REMARKABLE CONFEDERATE “CAPTURED AND COLLECTED” ID’D OHIO SHARPSHOOTERS SPENCER RIFLE

$6,500.00 SOLD

Quantity Available: None

Item Code: 1164-06

This Spencer Model 1860 Rifle has a lot going for it: not only is it identified by serial number as belonging to Morgan Riggle, 6th Independent Company Ohio Sharpshooters, it was captured or collected by Confederate Ordnance and passed through their Cleaning and Repair system, where it was marked by one of their inspectors with his “Z” letter code, known from other captured and collected weapons.

Serial numbered 2834, this Spencer rifle falls in the middle of the third purchase lot of 1,200 Spencer rifles with serial numbers estimated by Sword as running from 2201/51 to 3401/51. Two hundred of these were drawn off to complete the allotment to Michigan cavalry and the remaining 1,000 were shipped to Columbus, Ohio, on January 19, 1863, for the First Battalion of Ohio Sharpshooters, the 5th through 8th Independent Companies of Ohio Sharpshooters, who then composed the First Battalion of Ohio Sharpshooters. This rifle is recorded in 1863 records found by the Springfield Research Service as issued to Morgan Riggle of the 6th Company OVSS.

Ohio organized ten independent companies of sharpshooters during the war. The Sixth Company was organized at Camp Zanesville in Fall 1862 and was able to draw from recruits also at Camp Cleveland, where it mustered into service on December 20. According to one county history, “the men were all picked with reference to their physical ability, and before being mustered each was required to make a “string” of not exceeding twenty-five inches in five shots, at one hundred yards off-hand or at two hundred yards at a rest.”  The company remained at Camp Cleveland “drilling as infantry and also practicing at the target,” until ordered to Murfreesboro, Tenn., on March 1, 1863. There it became part of General Rosecrans’s headquarters guard, “being detailed to special duty whenever necessary.” After Rosecrans was relieved in the wake of Chickamauga, the company served as headquarters guard for Thomas to the end of the war, acquiring the nickname of “Thomas’s Bodyguard.”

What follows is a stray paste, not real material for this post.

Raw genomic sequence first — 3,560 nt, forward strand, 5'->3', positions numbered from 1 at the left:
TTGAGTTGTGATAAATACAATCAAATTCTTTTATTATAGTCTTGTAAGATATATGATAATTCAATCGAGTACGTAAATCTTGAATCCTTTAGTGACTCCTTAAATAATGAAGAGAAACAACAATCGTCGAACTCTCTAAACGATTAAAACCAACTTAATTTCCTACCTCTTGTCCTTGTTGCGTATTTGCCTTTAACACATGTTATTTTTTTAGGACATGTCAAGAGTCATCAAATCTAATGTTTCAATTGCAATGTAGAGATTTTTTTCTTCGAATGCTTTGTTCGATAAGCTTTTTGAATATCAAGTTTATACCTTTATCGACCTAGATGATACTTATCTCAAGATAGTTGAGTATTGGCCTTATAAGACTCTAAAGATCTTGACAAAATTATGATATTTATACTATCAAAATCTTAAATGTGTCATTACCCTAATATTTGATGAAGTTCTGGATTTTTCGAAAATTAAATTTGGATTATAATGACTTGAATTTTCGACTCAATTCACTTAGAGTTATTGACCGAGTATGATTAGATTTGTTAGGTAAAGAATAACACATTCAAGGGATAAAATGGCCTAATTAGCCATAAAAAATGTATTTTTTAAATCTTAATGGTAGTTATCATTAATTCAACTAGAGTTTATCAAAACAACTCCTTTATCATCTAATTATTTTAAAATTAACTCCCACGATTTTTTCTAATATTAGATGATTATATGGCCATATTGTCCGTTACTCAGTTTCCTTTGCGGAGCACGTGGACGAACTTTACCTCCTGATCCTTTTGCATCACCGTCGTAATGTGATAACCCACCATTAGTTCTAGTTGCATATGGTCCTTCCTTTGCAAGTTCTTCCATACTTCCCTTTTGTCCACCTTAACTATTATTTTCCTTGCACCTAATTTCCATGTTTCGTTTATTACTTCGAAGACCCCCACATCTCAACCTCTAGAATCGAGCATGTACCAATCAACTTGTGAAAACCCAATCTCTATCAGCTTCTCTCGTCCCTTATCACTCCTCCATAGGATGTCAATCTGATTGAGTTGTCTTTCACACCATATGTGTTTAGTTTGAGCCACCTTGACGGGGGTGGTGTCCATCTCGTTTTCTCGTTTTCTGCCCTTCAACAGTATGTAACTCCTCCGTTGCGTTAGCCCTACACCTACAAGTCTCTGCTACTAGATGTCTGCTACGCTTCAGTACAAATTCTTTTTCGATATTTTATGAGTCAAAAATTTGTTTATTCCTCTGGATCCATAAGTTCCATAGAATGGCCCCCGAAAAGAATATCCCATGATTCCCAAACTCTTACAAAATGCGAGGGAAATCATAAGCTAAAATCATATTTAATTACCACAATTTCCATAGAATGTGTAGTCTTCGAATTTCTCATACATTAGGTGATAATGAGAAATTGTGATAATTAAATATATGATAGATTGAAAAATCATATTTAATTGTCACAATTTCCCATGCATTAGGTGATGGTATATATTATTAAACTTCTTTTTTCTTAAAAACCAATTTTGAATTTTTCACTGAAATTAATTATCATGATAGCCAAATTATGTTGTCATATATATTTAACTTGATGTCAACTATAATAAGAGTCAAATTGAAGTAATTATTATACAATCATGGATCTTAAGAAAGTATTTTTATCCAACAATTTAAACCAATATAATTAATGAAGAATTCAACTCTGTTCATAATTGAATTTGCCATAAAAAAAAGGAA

Riggle is listed in the 1860 census as a blacksmith, age 27, in Crawford Township, Coshocton County, Ohio. He had a wife and at least three children when he enlisted at age 28 on October 17, 1862, mustering into the Sixth Company as a private on December 30. He was promoted to Corporal on Feb. 20, 1863, likely being older and more mature than many in the company, but died of disease at Nashville on June 26, 1863, at which point his rifle would have been turned in for reissue, and fell into Confederate hands from another soldier.

The belly of the buttstock, just behind the lower wrist tang, bears the stamped “Z” mark that is among the recognized letter codes used by Confederate Ordnance inspectors working in their cleaning and repair shops to place back in service captured arms and arms collected from battlefields. The essential book on the subject is by Knott, who estimates some 200,000 firearms captured or collected by CS Ordnance teams and civilians went through the system, along with perhaps another 50,000 turned in by CS units. Initial speculation was that the letter codes used by the CS inspectors corresponded to initials of names, but it now seems clear, with the cataloging of an ampersand mark, that it may have been a more arbitrary distribution of dies. Most of this work took place near eastern battlefields, where Confederate victories left more battlefields and arms in Confederate hands, but Spencers certainly fell into Confederate hands in the western theatre as well- Chickamauga comes certainly to mind- though Riggle’s rifle could have ended up reissued in a unit serving in the east. The special ammunition required for the Spencer posed an obstacle to their large-scale adoption by Confederate forces, but some units, like Mosby’s forces, had little trouble supplying themselves from Federal supply depots.